2019 MD General Assembly
We’ll be posting updates on our work during session. Check back here to see updates on progress and an any actions!
(3/20/2019) – UPDATE: Hopkins Private Police Force being heard in House Judiciary Committee
The bill has gotten approval by the Senate, but it has not been approved in the House. The bill is currently being heard in the House Judiciary Committee. The fight is NOT over.
We need to continue to apply pressure so that this bill does NOT pass.
Contact the members of the House Judiciary Committee and tell them to VOTE NO on the Hopkins police force!
(2/21/2019) – ACTION ALERT – Tell the Baltimore City Delegation to VOTE NO on the Johns Hopkins Police Force
We OPPOSE this bill because the privatization of law enforcement will only exacerbate that lack of accountability in the law enforcement industry.
Contact your state representatives and tell them to Vote NO on HB 1094 / SB 793.
Make sure in your message to them you remind them that you are their constituent.
If you can, show up TOMORROW @ 9AM at the
Baltimore City Delegation Meeting
It will be held at the Maryland Legislative Services Building:
90 State Cir, Annapolis, MD 21401
in the Joint Sub-Committee Room
(bring State ID)
We first want to thank the community for its support of our effort to oppose the effort to allow school police to carry firearms inside the school building during the school day. It was your support, calls, and testimony that helped make this effort successful.
Misguided Crime Legislation
Governor Hogan has introduced HB236 which increases mandatory minimums for second-time gun offenders from 5 years to 10 years. As we know, over-policing has created an environment that has overcharged many people who do not have the money to pay lawyers to effectively represent them in a trial.
We believe that mandatory minimums simply put more people in jail for longer periods, but do not achieve the goal of getting the people who are driving crime and violence in Baltimore off of the streets. Studies have shown that increased penalties don’t deter crime; the certainty of getting caught deters crime.
We are also supporting efforts to repeal mandatory minimums, particularly as it relates to drug laws. On the heels of the announcement by Baltimore City State’s Attorney Marilyn Mosby that she will not prosecute possession of marijuana, we are advocating that law enforcement focus on violent crime and getting convictions on those grounds, instead of casting the broad net of enforcing drug laws that track thousands of Black people into the criminal justice system.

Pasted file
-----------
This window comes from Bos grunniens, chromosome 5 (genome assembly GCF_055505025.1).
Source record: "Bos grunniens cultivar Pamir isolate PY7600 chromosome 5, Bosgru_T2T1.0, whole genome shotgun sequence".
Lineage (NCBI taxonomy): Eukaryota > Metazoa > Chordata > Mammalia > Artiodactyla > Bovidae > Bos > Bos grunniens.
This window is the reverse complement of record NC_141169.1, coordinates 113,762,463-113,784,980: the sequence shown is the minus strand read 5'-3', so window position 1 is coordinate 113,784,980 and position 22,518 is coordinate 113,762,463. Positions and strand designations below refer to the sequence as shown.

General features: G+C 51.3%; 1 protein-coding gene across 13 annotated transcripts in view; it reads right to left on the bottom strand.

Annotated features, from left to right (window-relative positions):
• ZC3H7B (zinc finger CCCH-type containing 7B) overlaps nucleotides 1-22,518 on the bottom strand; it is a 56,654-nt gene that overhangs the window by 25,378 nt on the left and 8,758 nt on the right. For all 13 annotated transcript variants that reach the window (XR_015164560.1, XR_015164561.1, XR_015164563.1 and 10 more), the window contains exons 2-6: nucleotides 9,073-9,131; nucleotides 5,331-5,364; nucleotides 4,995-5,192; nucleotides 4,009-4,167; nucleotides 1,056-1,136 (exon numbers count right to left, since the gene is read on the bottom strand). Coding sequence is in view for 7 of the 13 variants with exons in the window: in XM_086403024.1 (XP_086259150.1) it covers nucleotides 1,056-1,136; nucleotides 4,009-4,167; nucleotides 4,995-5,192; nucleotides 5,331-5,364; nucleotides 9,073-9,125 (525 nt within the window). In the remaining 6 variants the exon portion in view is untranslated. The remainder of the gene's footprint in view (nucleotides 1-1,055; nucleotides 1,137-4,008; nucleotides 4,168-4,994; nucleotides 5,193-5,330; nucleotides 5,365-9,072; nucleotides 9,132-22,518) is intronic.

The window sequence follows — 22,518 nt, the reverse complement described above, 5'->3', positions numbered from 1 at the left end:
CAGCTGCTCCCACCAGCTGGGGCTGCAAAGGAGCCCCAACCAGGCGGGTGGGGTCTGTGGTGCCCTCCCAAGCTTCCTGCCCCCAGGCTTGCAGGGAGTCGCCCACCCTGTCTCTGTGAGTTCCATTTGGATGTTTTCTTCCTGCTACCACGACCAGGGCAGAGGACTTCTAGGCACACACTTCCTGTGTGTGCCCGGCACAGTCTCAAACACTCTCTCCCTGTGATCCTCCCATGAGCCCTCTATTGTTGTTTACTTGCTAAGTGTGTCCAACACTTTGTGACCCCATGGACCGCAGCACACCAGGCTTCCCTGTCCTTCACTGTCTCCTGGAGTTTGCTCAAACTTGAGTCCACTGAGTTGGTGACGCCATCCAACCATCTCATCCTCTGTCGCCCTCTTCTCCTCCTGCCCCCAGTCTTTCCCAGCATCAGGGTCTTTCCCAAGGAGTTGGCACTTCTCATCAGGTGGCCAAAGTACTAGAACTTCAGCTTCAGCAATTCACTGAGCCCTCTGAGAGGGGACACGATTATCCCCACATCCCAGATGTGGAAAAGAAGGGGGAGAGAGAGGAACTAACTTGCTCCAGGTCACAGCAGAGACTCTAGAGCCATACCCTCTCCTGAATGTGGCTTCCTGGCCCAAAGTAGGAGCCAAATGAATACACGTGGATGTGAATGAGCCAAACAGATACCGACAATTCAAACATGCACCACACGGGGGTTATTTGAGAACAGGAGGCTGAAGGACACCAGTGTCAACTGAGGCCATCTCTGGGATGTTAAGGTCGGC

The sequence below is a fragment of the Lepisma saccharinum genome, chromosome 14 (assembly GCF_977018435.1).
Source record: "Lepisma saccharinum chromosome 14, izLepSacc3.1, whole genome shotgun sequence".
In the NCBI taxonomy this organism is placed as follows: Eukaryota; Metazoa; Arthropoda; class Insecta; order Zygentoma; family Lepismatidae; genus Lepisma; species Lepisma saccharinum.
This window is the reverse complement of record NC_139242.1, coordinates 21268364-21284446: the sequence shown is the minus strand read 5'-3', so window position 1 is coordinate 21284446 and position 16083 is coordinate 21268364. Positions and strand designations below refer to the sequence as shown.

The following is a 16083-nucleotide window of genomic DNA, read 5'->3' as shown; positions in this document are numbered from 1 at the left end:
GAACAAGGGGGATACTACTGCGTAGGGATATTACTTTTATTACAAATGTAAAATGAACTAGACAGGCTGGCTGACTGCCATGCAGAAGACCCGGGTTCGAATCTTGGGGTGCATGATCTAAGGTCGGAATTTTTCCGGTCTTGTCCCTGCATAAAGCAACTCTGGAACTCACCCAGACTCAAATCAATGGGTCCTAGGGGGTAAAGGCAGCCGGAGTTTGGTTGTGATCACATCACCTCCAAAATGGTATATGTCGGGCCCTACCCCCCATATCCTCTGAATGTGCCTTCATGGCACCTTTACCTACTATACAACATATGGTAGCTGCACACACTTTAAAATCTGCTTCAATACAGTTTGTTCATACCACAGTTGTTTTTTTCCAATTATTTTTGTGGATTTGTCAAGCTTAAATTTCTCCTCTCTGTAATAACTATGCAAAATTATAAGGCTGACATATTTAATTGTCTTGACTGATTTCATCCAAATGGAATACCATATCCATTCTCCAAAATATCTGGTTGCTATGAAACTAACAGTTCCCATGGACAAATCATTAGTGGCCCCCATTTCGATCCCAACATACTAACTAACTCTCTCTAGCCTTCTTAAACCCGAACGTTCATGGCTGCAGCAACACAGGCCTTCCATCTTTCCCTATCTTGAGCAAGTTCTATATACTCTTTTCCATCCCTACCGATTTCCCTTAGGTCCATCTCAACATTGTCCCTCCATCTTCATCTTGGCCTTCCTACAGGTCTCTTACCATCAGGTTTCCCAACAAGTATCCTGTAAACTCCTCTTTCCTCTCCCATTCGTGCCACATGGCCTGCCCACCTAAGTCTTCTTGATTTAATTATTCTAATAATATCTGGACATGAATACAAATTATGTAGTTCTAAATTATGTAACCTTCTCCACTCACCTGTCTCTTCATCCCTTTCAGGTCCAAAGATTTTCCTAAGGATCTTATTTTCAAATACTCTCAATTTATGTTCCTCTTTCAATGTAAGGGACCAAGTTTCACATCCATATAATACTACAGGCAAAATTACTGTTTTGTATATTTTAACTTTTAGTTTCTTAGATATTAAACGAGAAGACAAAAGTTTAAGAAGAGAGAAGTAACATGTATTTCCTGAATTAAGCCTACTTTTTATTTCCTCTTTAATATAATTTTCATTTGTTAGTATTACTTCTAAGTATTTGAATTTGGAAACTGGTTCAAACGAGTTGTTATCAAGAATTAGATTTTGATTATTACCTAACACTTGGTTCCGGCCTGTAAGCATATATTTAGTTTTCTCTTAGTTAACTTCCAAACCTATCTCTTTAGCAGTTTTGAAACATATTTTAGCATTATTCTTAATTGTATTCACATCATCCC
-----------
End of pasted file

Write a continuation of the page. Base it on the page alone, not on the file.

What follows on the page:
We will fight vigorously against:
- the harm that mandatory minimums sentences will have on poor and working-class Black people who live in communities that struggle with high homicide rates.
- the efforts to increase investment in law enforcement and to direct resources to community-based approaches to violence reduction.
HB236 will be heard on February 25th. We will provide more information as we get closer to the hearing date.
Johns Hopkins’ proposal for its police force iwill be up for consideration this session. A separate police force that is controlled by Johns Hopkins creates another context where there will be less accountability of the officers in this force to the community that they operate in.
This would make the community politically defenseless in the case of police brutality. The Black Student Union is opposed to this because of the dangers they feel it presents to them.
Many people suspect that we are a year or two away from Maryland becoming the next state to legalize marijuana. LBS is focusing on making sure that tax revenues that would be produced by this new industry in Maryland would be invested in the community most directly impacted by the War on Drugs. We will keep you updated on the progress of this as more details emerge.
Our focus this session will be on providing the Civilian Review Board with additional tools to more effectively investigate incidents of police brutality and misconduct. This will include greater access to internal documents and investigatory information. Additionally, it also include advocacy for more resources for the CRB to do more investigation of the police department. We will identify the bill number when the drafting process is complete.